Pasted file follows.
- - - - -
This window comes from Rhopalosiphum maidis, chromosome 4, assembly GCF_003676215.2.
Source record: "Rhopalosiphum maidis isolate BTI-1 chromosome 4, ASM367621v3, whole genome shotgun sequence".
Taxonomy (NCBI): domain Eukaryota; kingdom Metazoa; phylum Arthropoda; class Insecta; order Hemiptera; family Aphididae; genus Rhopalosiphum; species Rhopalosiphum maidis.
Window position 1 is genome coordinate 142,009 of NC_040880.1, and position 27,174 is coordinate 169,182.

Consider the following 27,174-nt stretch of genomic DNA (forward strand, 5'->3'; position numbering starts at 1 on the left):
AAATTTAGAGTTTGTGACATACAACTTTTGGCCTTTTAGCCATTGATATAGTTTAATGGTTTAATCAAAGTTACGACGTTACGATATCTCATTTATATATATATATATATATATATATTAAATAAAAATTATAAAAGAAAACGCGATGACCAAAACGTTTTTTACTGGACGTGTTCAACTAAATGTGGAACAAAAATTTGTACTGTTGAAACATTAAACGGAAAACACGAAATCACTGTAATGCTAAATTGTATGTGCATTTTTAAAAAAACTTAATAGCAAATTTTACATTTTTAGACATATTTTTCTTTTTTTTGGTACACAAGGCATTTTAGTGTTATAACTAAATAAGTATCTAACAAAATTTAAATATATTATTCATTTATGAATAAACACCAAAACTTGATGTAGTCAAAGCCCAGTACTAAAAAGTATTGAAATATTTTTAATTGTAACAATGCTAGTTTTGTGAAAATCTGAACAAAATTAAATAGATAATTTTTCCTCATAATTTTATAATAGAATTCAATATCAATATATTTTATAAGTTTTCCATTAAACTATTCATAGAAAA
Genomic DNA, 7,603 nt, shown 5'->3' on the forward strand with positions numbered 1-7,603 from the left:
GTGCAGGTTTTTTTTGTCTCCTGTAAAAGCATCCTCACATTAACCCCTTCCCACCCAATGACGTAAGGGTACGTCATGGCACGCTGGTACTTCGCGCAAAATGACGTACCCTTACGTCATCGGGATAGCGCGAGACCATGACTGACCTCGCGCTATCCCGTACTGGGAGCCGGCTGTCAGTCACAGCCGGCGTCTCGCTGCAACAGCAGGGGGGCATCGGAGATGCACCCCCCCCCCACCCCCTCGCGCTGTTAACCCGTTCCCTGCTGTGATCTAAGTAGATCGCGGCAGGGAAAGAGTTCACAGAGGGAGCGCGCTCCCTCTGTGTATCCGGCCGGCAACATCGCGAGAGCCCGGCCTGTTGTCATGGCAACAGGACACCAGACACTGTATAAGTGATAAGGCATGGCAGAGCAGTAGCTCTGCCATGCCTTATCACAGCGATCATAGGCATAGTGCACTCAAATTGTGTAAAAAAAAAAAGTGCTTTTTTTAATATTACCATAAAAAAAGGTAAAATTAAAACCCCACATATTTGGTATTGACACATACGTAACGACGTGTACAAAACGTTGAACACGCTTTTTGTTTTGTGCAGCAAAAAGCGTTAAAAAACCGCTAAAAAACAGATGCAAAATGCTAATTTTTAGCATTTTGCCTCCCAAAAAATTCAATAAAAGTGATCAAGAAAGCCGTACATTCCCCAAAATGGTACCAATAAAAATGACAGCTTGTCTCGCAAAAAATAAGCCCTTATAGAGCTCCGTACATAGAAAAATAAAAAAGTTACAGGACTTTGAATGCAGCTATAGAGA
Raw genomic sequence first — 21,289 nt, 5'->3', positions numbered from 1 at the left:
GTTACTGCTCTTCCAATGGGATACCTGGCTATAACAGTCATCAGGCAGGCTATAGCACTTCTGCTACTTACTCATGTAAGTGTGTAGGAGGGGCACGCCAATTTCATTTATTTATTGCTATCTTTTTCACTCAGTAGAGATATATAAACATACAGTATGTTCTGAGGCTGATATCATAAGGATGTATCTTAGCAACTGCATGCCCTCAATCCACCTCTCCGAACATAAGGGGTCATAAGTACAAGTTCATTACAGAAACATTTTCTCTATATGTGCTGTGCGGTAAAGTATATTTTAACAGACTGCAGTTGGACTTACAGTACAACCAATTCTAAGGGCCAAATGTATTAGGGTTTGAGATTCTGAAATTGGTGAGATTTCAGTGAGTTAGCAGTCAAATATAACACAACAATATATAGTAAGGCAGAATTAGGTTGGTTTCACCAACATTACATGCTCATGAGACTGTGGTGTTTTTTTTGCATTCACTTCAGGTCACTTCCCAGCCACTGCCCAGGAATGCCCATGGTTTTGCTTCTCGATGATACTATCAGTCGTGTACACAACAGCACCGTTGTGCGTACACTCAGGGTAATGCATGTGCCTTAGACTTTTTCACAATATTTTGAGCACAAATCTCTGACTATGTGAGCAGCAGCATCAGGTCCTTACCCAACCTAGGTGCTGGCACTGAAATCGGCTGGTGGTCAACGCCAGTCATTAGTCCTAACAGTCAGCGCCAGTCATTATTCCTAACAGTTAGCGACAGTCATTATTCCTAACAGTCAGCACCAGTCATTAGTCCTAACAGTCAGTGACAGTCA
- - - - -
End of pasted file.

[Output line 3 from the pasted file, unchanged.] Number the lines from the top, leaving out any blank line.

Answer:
Taxonomy (NCBI): domain Eukaryota; kingdom Metazoa; phylum Arthropoda; class Insecta; order Hemiptera; family Aphididae; genus Rhopalosiphum; species Rhopalosiphum maidis.